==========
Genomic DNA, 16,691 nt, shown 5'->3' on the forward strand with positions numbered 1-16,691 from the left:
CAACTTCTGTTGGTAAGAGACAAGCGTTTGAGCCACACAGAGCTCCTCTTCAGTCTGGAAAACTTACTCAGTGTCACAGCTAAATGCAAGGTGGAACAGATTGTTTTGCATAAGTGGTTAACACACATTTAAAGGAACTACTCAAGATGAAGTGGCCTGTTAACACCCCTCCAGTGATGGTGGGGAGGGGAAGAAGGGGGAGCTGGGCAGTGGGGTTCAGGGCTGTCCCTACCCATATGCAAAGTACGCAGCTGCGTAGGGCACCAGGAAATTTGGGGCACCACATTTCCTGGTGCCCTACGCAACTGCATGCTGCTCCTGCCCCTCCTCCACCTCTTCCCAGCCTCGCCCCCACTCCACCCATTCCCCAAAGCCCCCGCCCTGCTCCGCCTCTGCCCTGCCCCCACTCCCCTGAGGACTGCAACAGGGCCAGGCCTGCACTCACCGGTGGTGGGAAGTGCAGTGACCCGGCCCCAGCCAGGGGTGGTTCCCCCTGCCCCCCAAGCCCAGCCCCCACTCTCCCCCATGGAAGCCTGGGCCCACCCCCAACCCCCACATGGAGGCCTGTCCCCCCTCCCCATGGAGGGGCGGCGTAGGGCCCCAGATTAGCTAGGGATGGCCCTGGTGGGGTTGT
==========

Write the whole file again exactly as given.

Genomic DNA, 16,691 nt, shown 5'->3' on the forward strand with positions numbered 1-16,691 from the left:
CAACTTCTGTTGGTAAGAGACAAGCGTTTGAGCCACACAGAGCTCCTCTTCAGTCTGGAAAACTTACTCAGTGTCACAGCTAAATGCAAGGTGGAACAGATTGTTTTGCATAAGTGGTTAACACACATTTAAAGGAACTACTCAAGATGAAGTGGCCTGTTAACACCCCTCCAGTGATGGTGGGGAGGGGAAGAAGGGGGAGCTGGGCAGTGGGGTTCAGGGCTGTCCCTACCCATATGCAAAGTACGCAGCTGCGTAGGGCACCAGGAAATTTGGGGCACCACATTTCCTGGTGCCCTACGCAACTGCATGCTGCTCCTGCCCCTCCTCCACCTCTTCCCAGCCTCGCCCCCACTCCACCCATTCCCCAAAGCCCCCGCCCTGCTCCGCCTCTGCCCTGCCCCCACTCCCCTGAGGACTGCAACAGGGCCAGGCCTGCACTCACCGGTGGTGGGAAGTGCAGTGACCCGGCCCCAGCCAGGGGTGGTTCCCCCTGCCCCCCAAGCCCAGCCCCCACTCTCCCCCATGGAAGCCTGGGCCCACCCCCAACCCCCACATGGAGGCCTGTCCCCCCTCCCCATGGAGGGGCGGCGTAGGGCCCCAGATTAGCTAGGGATGGCCCTGGTGGGGTTGT